Failure is Always an Option

The September/October 2010 edition of REALbasic Developer came out this week.  Marc Zeedar has additional information about the REAL Studio Web Edition and includes some details that I didn’t cover in my Web Edition blog post.

JC has an article on Trapping For Errors which is a good read.  Coincidentally, in my regular column I talk about how having a program fail can be instructive and how ‘failure is always an option’.

More information on REALbasic Developer Magazine can be found here.

In almost all of my applications I have an automated bug reporter class that allows the user to send me the Runtime Error type, the Error Stack and (hopefully) a brief description from the user on what they were doing.  It lives only in the App.UnhandledException event and nowhere else.  It’s far from perfect, but it’s better than nothing.

What do you have in your RB apps to get that crucial error information?

5 thoughts on “Failure is Always an Option

  1. I don’t need crucial error information. Unlike the rest of you, my programs have no errors at all and never fail. 🙂

    Seriously, an article on trapping for errors should be required reading for RB programmers, if not all programmers using any language. Most programs have inadequate error testing. I’ve gone back to examine my early code in Commodore VIC-20 and C-64 BASIC/assembly, and C/C++ on the Amiga and Mac. It had _no_error trapping code at all. I didn’t learn from program failures at all — I just cursed them and spent way too much time in the debugger searching everywhere for the bugs.

    My programming has improved through the years because I read tons of books on best programming practices and standards, QA, unit testing, refactoring and, when I was a Java programmer, exceptions. However, I’m a Type A personality (but if I work harder at it, I could make A+). All programmers need to constantly keep learning about areas of programming that they do not know, and improve their programming skills. Reading focused articles like those in RBJ and on RBLibrary can steer new and intermediate RB programmers down this path painlessly.

  2. During normal operation I log tons of stuff to a text-file living beside my application (if write permissions are present) or in the temp-directory. Most of the tricky stuff in the code is wrapped in a try/catch block but there is a App.UnhandledException function as the final destination, adding stack trace etc to the log-file and then asks the user for a location where to save the log-file (copy it from the location where it was created). The UnhandledException function also takes a snapshot of the screen and adds that to the file which has proven very good in many cases.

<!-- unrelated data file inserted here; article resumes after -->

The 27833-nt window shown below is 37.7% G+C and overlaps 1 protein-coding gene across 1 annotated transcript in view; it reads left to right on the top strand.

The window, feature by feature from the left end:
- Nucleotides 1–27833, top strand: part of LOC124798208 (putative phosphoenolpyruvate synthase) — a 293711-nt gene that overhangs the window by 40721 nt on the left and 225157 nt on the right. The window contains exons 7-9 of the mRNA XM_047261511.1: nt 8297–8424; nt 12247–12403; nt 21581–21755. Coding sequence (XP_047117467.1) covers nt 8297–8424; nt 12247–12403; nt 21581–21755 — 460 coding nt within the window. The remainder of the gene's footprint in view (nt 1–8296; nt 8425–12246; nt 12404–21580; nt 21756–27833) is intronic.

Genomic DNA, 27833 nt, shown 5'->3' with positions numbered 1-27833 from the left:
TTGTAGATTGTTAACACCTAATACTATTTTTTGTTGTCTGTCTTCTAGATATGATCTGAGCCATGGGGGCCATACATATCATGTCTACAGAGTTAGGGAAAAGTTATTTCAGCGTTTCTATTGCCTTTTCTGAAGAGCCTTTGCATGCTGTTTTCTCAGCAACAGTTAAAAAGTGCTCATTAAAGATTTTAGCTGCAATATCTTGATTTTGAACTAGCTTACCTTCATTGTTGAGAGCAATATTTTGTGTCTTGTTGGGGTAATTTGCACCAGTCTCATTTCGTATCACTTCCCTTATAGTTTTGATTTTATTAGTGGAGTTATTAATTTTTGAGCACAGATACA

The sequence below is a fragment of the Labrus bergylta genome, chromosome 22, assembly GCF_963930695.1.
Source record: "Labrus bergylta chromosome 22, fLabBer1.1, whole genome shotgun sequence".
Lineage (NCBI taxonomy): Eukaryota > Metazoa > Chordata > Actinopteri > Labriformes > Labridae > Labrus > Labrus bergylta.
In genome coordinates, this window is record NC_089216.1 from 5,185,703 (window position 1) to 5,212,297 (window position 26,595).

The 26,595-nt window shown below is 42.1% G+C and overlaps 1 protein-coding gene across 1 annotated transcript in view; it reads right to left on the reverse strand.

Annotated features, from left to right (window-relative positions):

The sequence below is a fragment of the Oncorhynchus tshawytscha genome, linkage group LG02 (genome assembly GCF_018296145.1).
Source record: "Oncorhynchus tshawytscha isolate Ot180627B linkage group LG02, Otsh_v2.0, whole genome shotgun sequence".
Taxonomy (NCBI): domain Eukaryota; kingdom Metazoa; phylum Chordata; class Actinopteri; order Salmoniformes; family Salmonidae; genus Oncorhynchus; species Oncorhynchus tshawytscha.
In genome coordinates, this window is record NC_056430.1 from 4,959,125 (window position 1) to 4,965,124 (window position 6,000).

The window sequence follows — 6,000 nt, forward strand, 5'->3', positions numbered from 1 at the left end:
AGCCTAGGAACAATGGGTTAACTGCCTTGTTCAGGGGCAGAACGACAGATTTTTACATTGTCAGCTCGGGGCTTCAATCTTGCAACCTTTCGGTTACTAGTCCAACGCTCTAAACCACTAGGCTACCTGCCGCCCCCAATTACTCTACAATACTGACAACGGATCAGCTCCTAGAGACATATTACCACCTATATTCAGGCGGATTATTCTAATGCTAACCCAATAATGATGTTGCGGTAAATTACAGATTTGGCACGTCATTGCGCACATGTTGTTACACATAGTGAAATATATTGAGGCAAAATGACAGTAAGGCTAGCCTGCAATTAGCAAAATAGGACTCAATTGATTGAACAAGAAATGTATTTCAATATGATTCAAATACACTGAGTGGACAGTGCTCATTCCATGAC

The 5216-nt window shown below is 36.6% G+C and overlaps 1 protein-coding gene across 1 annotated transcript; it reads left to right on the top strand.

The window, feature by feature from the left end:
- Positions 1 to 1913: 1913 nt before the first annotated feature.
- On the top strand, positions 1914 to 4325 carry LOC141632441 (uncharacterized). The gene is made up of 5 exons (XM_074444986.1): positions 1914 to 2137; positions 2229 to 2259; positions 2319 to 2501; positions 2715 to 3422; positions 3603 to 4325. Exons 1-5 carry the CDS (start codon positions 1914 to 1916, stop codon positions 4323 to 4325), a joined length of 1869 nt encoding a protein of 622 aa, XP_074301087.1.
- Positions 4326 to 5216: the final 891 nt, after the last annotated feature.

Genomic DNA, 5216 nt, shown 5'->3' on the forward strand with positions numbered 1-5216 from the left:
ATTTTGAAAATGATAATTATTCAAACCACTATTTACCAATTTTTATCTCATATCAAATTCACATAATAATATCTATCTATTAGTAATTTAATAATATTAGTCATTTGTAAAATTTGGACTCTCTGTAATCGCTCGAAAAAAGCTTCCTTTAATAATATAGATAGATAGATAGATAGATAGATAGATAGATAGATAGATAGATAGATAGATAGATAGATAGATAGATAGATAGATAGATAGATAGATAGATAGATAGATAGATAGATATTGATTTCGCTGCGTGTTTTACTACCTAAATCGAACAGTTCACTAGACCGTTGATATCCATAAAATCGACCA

The log-file is then sent to us for analysis and normally we add another try/catch block for the next version.

    For the interested, I have uploaded a sample log-file to

  3. There’s some great suggestions here but I notice a number of crashes don’t ever get caught by any exception handler.

    I store a temporary file that gets removed on quit. This lets the app know if it crashed on last run. I then grab the text in the most recent Apple crash log for my app and include that with all of the other info for the user to email in.

  4. @Scott Steinman Of course, under such old programming methods (Assembly/Machine Code, Forth, early dialects of Basic) there were no built in methods of error handling. OTOH since they were effectively linear, providing you used good techniques there was the possibility of starting at one end and working forwards to track down all possible bugs (more or less).

    However, with OOP yes some method of getting the bug data is needed. At the moment, since all my “production” software is in-house or with a couple of firms who know me personally, I simply have the generic App.Unhandled dump that puts the error into a text file next to the app, or displays it on screen for reporting back to support (Me). As I am shortly going to release some software to a wider market however I’m looking at some improvements on that, and I particularly like Stephen’s idea there.

    Another tip, apart from the usual filter all input, use try-catch etc, is I use an ResultReturn object which consists of a boolean (defined by global constant as Success and Failure), code, and friendly error text. This gets returned from functions that would otherwise be procedures that deal with database or file handling and reports any failures “up the line” to the calling function. Sometimes the failure is due to something we would anticipate, but sometimes it shows a subtle coding error, e.g. assuming that we have already created an object when the particular path the code has taken has missed all the usual creation points. It’s also shown up a couple of RB bugs too.

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